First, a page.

Multicultural Messy Church – making space to celebrate cultural diversity

For many congregations Messy Church is an opportunity for people of different cultures to gather, yet how often do we intentionally celebrate and pay attention to the variety of the cultures in the room? God has created us as the beautiful diverse people that we are. All cultures have something unique to bring to the table but in our busy, western get things done we can miss some of the subtle treasures. Most people from a culturally diverse background in Australia either know how to, or are learning how to adapt to the Australian Western culture but what if you were to create an intentional Messy Church that explored that diversity.

So how would you go about it?

Look at who is in the room. What are the cultural diverse groups you have already in your Messy Church or your congregation who could be part of the planning and organising of Messy Church? Are there different cultures, do you want to explore one culture each time or do everyone at once?

Ideas for activities. Are there festivals that they celebrate in this culture, what are they, why do they celebrate them and what do they mean? Is there specific clothing to their culture, could you have outfits the kids could dress up in and get their photo taken in? Is there a type of dance, music, songs that are important in this culture that they could teach the whole group? Are there handy crafts, or a type of drama or theatre or puppets that are important to this culture, what does it mean and how would you use it? I would include in this space a worksheet for people to explore their own family cultural experiences.

Thinking about music. Many cultural groups have types of songs and music that is from their culture particularly. One of my favourite baptisms was with a Tongan family who wanted to sing a Tongan Christian children’s song as part of the service. It was so lovely to have them explain what the song meant (translation) what it meant to their family and when they would sing it. One of my other friends from a Hindi community use specific instruments that is unique to their culture for their worship music. Giving people opportunities to share that with the community as a whole is a gift to everyone involved.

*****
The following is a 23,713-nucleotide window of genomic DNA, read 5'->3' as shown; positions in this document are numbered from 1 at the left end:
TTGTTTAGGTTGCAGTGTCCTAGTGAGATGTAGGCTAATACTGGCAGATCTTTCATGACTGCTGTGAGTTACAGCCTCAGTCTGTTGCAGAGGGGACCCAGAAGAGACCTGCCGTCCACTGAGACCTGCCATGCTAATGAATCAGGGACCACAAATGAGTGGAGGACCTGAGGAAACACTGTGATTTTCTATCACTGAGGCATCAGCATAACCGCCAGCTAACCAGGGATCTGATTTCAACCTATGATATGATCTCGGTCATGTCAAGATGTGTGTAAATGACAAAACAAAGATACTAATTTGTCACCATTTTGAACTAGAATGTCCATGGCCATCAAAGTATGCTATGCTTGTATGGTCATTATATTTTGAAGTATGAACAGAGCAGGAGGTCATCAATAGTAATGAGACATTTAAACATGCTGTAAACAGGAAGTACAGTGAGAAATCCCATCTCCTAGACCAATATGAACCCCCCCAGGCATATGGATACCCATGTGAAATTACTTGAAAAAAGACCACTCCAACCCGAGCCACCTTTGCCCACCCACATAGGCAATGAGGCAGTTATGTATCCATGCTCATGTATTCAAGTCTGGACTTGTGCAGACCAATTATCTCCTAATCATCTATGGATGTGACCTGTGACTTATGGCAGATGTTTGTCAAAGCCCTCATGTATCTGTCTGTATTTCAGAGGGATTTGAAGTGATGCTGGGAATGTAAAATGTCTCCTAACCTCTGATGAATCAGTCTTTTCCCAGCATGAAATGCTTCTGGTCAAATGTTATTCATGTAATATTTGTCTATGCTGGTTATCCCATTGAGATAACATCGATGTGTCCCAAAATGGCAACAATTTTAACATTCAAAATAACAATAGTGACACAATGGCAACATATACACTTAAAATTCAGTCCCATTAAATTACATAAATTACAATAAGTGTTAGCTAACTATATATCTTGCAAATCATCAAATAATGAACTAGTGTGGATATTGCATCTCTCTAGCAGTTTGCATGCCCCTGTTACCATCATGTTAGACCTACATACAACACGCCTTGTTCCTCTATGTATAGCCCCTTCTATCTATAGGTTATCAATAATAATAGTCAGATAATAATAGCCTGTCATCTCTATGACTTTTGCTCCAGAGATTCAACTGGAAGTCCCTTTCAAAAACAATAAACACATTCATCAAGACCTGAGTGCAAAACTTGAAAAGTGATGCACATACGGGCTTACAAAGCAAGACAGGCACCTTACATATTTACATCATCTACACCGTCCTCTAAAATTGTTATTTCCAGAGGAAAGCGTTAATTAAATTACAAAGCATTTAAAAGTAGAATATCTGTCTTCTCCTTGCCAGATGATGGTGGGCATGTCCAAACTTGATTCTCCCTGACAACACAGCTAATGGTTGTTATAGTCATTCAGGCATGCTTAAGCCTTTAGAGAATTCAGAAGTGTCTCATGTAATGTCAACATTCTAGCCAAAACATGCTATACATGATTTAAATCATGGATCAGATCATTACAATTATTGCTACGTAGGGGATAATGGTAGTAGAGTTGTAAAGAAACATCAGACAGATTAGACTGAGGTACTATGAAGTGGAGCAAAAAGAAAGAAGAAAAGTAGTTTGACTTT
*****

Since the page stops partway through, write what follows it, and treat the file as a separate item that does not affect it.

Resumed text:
Thinking about Bible readings. A good conversation around this would be what bible reading is really important to you from your cultural perspective and how do you hear it? Allowing people to unpack how they hear the reading from their cultural perspectives can give you a whole new perspective. I know when we were reflecting on the wedding in Canaan where Jesus turned water into wine with my Pacific Island colleagues, how for them the role of Mary was key, the it was the matriarch for them in the culture that often pushed them to do things they may not want to do. It was a new insight into the story we had not seen before.

Thinking about prayer. Are there specific prayers they say in this culture, could you learn the Lords prayer together in another language, does it change when you translate it back into English that changes how our understanding of it is.

Thinking about food. It is great to have food from different cultural groups but this can go wrong sometimes too. You need to make sure that there is a variety of food types that people can try, if food is normally spicy in the culture, can you offer a mild alternative. Is there a type of western takeout that you can include as well, for those children who are not brave with new food. Be aware of little things like if the culture eats animals whole (like fish or a pig) for some children this will be the first time they will have experienced seeing their meat looking like the animal it comes from, which can be quite shocking for them. You might want to talk about this first.

Messy Church has a priority of building God’s community. Giving people the opportunity to share the whole of who they are with the community helps build understanding and enriches God’s amazing community for everyone.

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Joyce Tangi is the Children’s/Family Ministry Lead and Field Officer (South) within the PULSE team.

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